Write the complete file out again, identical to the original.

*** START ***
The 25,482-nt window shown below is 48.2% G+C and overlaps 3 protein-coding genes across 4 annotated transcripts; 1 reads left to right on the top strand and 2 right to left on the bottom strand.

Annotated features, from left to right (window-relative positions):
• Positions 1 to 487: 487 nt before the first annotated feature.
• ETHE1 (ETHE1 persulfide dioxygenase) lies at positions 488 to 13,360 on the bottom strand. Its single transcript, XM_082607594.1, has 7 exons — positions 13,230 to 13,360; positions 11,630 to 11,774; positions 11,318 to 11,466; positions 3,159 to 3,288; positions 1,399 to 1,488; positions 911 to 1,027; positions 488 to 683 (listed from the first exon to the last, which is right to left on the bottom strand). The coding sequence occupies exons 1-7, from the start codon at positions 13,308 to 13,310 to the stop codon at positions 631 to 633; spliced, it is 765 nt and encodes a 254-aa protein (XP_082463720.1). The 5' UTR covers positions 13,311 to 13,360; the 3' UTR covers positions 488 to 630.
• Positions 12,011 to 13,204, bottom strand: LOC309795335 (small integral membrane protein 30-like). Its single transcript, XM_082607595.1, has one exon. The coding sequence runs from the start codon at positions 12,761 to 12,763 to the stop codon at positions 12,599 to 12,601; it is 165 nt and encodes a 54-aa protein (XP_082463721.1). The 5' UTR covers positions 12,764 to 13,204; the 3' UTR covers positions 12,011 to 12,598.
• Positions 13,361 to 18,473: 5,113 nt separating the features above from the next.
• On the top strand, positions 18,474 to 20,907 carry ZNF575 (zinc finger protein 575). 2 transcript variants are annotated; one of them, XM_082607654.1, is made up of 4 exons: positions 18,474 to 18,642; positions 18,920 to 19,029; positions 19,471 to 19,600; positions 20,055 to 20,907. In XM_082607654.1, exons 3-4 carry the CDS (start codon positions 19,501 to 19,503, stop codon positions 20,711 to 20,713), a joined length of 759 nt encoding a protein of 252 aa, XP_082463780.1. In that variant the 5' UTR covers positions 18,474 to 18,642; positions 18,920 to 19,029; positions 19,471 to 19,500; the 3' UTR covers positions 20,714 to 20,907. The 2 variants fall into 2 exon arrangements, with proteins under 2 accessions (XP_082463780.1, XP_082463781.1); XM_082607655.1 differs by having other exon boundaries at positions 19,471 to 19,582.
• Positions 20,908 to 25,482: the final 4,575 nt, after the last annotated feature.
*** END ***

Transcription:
The 25,482-nt window shown below is 48.2% G+C and overlaps 3 protein-coding genes across 4 annotated transcripts; 1 reads left to right on the top strand and 2 right to left on the bottom strand.

Annotated features, from left to right (window-relative positions):
• Positions 1 to 487: 487 nt before the first annotated feature.
• ETHE1 (ETHE1 persulfide dioxygenase) lies at positions 488 to 13,360 on the bottom strand. Its single transcript, XM_082607594.1, has 7 exons — positions 13,230 to 13,360; positions 11,630 to 11,774; positions 11,318 to 11,466; positions 3,159 to 3,288; positions 1,399 to 1,488; positions 911 to 1,027; positions 488 to 683 (listed from the first exon to the last, which is right to left on the bottom strand). The coding sequence occupies exons 1-7, from the start codon at positions 13,308 to 13,310 to the stop codon at positions 631 to 633; spliced, it is 765 nt and encodes a 254-aa protein (XP_082463720.1). The 5' UTR covers positions 13,311 to 13,360; the 3' UTR covers positions 488 to 630.
• Positions 12,011 to 13,204, bottom strand: LOC309795335 (small integral membrane protein 30-like). Its single transcript, XM_082607595.1, has one exon. The coding sequence runs from the start codon at positions 12,761 to 12,763 to the stop codon at positions 12,599 to 12,601; it is 165 nt and encodes a 54-aa protein (XP_082463721.1). The 5' UTR covers positions 12,764 to 13,204; the 3' UTR covers positions 12,011 to 12,598.
• Positions 13,361 to 18,473: 5,113 nt separating the features above from the next.
• On the top strand, positions 18,474 to 20,907 carry ZNF575 (zinc finger protein 575). 2 transcript variants are annotated; one of them, XM_082607654.1, is made up of 4 exons: positions 18,474 to 18,642; positions 18,920 to 19,029; positions 19,471 to 19,600; positions 20,055 to 20,907. In XM_082607654.1, exons 3-4 carry the CDS (start codon positions 19,501 to 19,503, stop codon positions 20,711 to 20,713), a joined length of 759 nt encoding a protein of 252 aa, XP_082463780.1. In that variant the 5' UTR covers positions 18,474 to 18,642; positions 18,920 to 19,029; positions 19,471 to 19,500; the 3' UTR covers positions 20,714 to 20,907. The 2 variants fall into 2 exon arrangements, with proteins under 2 accessions (XP_082463780.1, XP_082463781.1); XM_082607655.1 differs by having other exon boundaries at positions 19,471 to 19,582.
• Positions 20,908 to 25,482: the final 4,575 nt, after the last annotated feature.